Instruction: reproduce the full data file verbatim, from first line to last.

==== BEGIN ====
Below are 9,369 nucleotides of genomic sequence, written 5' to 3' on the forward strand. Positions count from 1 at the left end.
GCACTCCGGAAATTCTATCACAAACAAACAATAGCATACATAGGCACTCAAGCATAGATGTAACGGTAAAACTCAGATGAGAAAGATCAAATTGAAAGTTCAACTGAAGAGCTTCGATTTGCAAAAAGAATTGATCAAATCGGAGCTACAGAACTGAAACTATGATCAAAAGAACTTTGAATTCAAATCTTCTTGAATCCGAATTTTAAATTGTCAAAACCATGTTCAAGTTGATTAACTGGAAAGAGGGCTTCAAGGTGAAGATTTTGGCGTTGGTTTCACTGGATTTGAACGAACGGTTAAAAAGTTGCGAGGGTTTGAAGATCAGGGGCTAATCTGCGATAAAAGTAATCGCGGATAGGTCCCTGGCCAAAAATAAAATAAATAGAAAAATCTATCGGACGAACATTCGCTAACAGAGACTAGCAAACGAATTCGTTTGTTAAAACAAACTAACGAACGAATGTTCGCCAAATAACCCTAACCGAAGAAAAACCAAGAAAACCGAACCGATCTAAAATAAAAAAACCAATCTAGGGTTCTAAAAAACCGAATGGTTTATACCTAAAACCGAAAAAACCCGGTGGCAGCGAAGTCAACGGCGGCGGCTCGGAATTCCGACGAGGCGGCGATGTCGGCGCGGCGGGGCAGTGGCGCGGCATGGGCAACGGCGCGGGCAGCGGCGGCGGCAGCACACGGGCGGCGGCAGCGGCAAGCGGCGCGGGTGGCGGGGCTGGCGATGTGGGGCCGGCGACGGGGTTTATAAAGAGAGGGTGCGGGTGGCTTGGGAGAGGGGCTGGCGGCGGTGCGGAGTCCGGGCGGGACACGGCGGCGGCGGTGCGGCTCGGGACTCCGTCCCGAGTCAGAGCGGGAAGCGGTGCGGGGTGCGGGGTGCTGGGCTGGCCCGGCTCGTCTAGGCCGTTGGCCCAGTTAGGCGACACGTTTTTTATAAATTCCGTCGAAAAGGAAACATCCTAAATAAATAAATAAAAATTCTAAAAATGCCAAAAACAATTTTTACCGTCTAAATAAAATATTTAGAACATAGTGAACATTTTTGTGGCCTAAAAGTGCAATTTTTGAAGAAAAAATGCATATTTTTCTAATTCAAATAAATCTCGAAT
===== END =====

Below are 9,369 nucleotides of genomic sequence, written 5' to 3' on the forward strand. Positions count from 1 at the left end.
GCACTCCGGAAATTCTATCACAAACAAACAATAGCATACATAGGCACTCAAGCATAGATGTAACGGTAAAACTCAGATGAGAAAGATCAAATTGAAAGTTCAACTGAAGAGCTTCGATTTGCAAAAAGAATTGATCAAATCGGAGCTACAGAACTGAAACTATGATCAAAAGAACTTTGAATTCAAATCTTCTTGAATCCGAATTTTAAATTGTCAAAACCATGTTCAAGTTGATTAACTGGAAAGAGGGCTTCAAGGTGAAGATTTTGGCGTTGGTTTCACTGGATTTGAACGAACGGTTAAAAAGTTGCGAGGGTTTGAAGATCAGGGGCTAATCTGCGATAAAAGTAATCGCGGATAGGTCCCTGGCCAAAAATAAAATAAATAGAAAAATCTATCGGACGAACATTCGCTAACAGAGACTAGCAAACGAATTCGTTTGTTAAAACAAACTAACGAACGAATGTTCGCCAAATAACCCTAACCGAAGAAAAACCAAGAAAACCGAACCGATCTAAAATAAAAAAACCAATCTAGGGTTCTAAAAAACCGAATGGTTTATACCTAAAACCGAAAAAACCCGGTGGCAGCGAAGTCAACGGCGGCGGCTCGGAATTCCGACGAGGCGGCGATGTCGGCGCGGCGGGGCAGTGGCGCGGCATGGGCAACGGCGCGGGCAGCGGCGGCGGCAGCACACGGGCGGCGGCAGCGGCAAGCGGCGCGGGTGGCGGGGCTGGCGATGTGGGGCCGGCGACGGGGTTTATAAAGAGAGGGTGCGGGTGGCTTGGGAGAGGGGCTGGCGGCGGTGCGGAGTCCGGGCGGGACACGGCGGCGGCGGTGCGGCTCGGGACTCCGTCCCGAGTCAGAGCGGGAAGCGGTGCGGGGTGCGGGGTGCTGGGCTGGCCCGGCTCGTCTAGGCCGTTGGCCCAGTTAGGCGACACGTTTTTTATAAATTCCGTCGAAAAGGAAACATCCTAAATAAATAAATAAAAATTCTAAAAATGCCAAAAACAATTTTTACCGTCTAAATAAAATATTTAGAACATAGTGAACATTTTTGTGGCCTAAAAGTGCAATTTTTGAAGAAAAAATGCATATTTTTCTAATTCAAATAAATCTCGAAT